Origin of anodyne
Examples from the Web for anodyne
The person to blame for all this is the anodyne British pop star Gary Barlow.England World Cup Songs In Last Minute Penalty Shoot out|Tom Sykes|June 12, 2014|DAILY BEAST
Today's stars are secondary—anonymous, anodyne action figures overwhelmed by special effects.Is This the End of Arnold Schwarzenegger's Comeback?|Andrew Romano|March 30, 2014|DAILY BEAST
And are Iranian overtures to France, especially to French business, anodyne or a way to undermine Western resolve?
Penelope is closer in sensibility to an anodyne sitcom than a precocious bildungsroman.Paul Auster, Bernhard Schlink, and More of This Week’s Hot Reads: Aug. 13, 2012|Mythili Rao|August 12, 2012|DAILY BEAST
I included an anodyne letter, but I shied away from saying what I should have said.The Eagle Scouts and Boy Scouts of America’s Antigay Policy|Naka Nathaniel|June 17, 2012|DAILY BEAST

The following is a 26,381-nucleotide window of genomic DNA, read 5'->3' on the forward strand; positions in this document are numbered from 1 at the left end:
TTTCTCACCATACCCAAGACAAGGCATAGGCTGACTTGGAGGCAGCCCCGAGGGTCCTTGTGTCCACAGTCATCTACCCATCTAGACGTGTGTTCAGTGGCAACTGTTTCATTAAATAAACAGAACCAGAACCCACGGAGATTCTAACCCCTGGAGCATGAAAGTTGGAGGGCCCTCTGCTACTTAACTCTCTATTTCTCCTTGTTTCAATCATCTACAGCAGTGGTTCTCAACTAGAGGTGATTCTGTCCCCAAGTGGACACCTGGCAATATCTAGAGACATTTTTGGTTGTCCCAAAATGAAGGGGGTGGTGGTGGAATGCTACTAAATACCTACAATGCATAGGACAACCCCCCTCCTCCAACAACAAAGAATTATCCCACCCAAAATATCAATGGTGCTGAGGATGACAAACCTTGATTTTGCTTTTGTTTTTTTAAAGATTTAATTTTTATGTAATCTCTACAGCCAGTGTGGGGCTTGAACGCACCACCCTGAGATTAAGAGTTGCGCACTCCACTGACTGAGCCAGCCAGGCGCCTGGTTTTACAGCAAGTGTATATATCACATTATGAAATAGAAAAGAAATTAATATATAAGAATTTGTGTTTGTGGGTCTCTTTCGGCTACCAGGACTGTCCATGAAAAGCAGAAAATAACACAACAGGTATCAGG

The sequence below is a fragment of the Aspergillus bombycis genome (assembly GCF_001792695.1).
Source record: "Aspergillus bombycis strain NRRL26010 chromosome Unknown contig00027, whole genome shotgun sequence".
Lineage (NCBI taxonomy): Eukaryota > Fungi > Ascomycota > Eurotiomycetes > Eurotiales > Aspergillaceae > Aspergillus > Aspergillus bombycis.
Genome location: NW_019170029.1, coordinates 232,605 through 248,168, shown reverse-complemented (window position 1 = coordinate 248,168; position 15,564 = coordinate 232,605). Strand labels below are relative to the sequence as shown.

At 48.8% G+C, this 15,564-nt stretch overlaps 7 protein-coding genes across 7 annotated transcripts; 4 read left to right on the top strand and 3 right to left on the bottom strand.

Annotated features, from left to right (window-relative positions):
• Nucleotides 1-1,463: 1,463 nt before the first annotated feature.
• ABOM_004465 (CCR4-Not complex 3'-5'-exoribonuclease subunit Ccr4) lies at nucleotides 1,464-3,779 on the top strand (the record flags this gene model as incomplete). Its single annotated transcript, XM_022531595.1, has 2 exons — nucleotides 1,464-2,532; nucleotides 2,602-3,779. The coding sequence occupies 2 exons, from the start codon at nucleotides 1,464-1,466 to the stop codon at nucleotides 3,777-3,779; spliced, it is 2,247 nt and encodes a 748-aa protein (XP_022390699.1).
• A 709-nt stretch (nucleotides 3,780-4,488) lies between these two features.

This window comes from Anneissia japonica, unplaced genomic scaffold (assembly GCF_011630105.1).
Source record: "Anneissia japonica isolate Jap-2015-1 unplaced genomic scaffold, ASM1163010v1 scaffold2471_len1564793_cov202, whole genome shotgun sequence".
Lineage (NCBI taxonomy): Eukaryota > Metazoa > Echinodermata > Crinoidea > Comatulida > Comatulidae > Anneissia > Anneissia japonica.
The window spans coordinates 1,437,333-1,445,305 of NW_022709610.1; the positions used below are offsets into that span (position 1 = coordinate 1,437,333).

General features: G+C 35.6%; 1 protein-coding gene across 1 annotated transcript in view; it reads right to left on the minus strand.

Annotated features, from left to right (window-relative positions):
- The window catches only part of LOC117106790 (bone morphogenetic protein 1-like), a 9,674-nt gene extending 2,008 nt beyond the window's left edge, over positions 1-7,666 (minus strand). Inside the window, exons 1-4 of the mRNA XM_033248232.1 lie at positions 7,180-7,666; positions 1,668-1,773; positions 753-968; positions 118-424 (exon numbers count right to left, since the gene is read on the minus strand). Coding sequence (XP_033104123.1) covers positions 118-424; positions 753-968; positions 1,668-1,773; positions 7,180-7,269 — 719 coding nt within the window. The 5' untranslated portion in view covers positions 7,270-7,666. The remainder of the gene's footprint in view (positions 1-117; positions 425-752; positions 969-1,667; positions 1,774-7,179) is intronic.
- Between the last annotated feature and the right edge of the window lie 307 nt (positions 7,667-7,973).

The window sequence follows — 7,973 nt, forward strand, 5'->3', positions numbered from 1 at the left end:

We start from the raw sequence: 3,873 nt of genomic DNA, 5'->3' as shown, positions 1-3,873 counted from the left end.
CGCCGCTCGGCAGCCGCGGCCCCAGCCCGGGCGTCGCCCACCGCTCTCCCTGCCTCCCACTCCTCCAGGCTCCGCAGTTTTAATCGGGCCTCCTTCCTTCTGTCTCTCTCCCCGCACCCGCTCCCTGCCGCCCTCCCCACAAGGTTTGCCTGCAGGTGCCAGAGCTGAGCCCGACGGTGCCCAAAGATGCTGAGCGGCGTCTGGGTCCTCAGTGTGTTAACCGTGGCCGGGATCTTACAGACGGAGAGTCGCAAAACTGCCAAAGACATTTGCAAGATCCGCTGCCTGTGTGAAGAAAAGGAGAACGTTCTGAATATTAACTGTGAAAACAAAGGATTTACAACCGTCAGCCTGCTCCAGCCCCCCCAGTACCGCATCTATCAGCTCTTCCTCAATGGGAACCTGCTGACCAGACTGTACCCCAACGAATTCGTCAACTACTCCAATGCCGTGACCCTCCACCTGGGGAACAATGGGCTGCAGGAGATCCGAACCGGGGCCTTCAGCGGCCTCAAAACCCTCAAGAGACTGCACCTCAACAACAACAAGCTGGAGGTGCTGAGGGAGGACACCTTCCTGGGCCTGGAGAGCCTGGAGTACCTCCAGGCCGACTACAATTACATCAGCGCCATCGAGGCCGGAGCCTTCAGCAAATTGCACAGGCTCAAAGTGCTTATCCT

The peerage, "God bless our old nobility," acts like an anodyne on her.The Dodd Family Abroad, Vol. II.(of II)|Charles James Lever
Some of the remedies he introduced are still in use, notably the spirits of ether, or "Hoffman's anodyne."A History of Science, Volume 4(of 5)|Henry Smith Williams
Somewhere in his bag, he should have an anodyne tablet that would kill any ache.Badge of Infamy|Lester del Rey
In the whole moral physic-shop there is no anodyne like duty, sweetened with a little charity towards your neighbours.M. or N. "Similia similibus curantur."|G.J. Whyte-Melville
Intellectual effort became first the anodyne of physical evil, then the earnest aim of her life.Essays|Arthur Christopher Benson
British Dictionary definitions for anodyne
Word Origin for anodyne
Word Origin and History for anodyne
1540s, from Medieval Latin anodynus "pain-removing, allaying pain," from Latin anodynus "painless," from Greek anodynos "free from pain," from an- "without" (see an- (1)) + odyne "pain," a word perhaps from PIE root *ed- "to eat" (cf., from the same root, Lithuanian edžioti "to devour, bite," edžiotis "to suffer pain;" see eat). In old slang, frequently a euphemism for "death;" e.g. anodyne necklace "hangman's noose."